According to reports in The New York Times and elsewhere, President Barack Obama will resolve conflicts between state and Federal fuel economy standards by announcing that California's stricter limits will be applied nationwide.
By the 2016 model year, new rules will require each carmaker's Corporate Average Fleet Economy (CAFE) to reach 42 miles per gallon, weighted by sales. That is the level effectively required by California's limits on greenhouse gases, primarily carbon dioxide.
Today's CAFE standards are 27.5 mpg for cars and approximately 24 mpg for trucks. The new standard is said to have its steepest increases in later model years, reflecting the reality that automakers have already tooled up to build cars for 2010, 2011, and 2012.
The new standards apply to model years 2012 through 2016; in March, the CAFE requirement for 2011 was set at 30.2 mpg for cars and 24.1 mpg for light trucks.
Fear of "patchwork" standards
Automakers had long feared what they called "a patchwork of standards" that would require them to monitor and adjust their model mixes in each state to comply with state-by-state limits on greenhouse gases. Those limits would have been de facto fuel economy standards, since carbon emitted is proportional to fuel burned.
California had taken the lead on reduced greenhouse gas emissions, and won a Supreme Court victory that directed the EPA to regulate carbon dioxoide, just as it has limited "criteria pollutants" (carbon monoxide, nitrous oxides, and hydrocarbons) since the 1970s.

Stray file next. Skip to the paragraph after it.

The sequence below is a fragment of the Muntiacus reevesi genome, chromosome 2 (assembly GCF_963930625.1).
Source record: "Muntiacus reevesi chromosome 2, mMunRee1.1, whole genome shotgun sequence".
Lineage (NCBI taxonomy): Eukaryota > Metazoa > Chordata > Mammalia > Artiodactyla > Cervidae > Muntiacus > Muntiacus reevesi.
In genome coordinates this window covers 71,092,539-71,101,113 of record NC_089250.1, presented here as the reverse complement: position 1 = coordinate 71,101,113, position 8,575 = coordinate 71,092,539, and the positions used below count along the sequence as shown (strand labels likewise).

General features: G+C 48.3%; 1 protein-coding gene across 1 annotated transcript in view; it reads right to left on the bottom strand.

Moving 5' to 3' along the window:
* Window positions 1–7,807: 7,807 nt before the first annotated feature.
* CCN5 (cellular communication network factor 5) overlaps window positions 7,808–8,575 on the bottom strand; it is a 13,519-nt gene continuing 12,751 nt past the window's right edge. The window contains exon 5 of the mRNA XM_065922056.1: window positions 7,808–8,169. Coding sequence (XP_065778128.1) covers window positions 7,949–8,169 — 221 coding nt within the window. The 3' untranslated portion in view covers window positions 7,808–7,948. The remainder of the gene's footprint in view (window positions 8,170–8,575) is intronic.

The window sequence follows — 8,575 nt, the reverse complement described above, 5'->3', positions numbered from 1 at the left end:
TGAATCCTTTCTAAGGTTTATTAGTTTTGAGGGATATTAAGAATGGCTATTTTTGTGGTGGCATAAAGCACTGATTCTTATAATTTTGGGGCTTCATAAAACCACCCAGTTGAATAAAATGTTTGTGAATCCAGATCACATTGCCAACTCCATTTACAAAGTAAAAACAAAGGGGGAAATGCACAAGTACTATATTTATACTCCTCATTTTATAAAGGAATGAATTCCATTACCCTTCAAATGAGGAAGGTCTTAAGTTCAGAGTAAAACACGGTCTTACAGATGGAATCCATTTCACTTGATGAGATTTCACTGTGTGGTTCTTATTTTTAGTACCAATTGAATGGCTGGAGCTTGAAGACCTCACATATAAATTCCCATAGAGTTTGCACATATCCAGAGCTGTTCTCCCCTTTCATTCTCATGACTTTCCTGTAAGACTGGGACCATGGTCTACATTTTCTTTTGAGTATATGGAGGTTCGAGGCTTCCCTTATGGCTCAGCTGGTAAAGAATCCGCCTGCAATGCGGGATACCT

This created a regulatory dilemma, since the Environmental Protection Agency regulates emissions but the Department of Transportation regulates gas mileage. Automakers have asked for a single national standard and a defined schedule for the new limits.
Now, the Obama Administration is reportedly set to resolve the problem by issuing new CAFE requirements consistent with California's CO2 restrictions.
No action under Bush Administration
The Bush Administration had denied California's request to set its own standards, a denial Obama aides directed the EPA to reconsider as soon as the new administration took office.
Under Bush, no action was taken to raise fuel economy standards that had remained unchanged since the 1980s. New standards--requiring a 40 percent mileage improvement by 2020--were set in late 2007, but the rules implementing them were never issued.
An announcement of the new standards could come as early as tomorrow.
One wrinkle in meeting the new limits will be how "gas mileage" is calculated for plug-in vehicles that can run at least some distance on electricity alone. For these cars, the details of the duty cycle under which they'll be tested become vitally important.
The 2011 Chevrolet Volt, for example, has "infinite" gas mileage if it runs 40 miles or fewer each day and is recharged at night. GM hopes to achieve a so-called "100 MPG" rating for the Volt under mileage formulas that are still being created.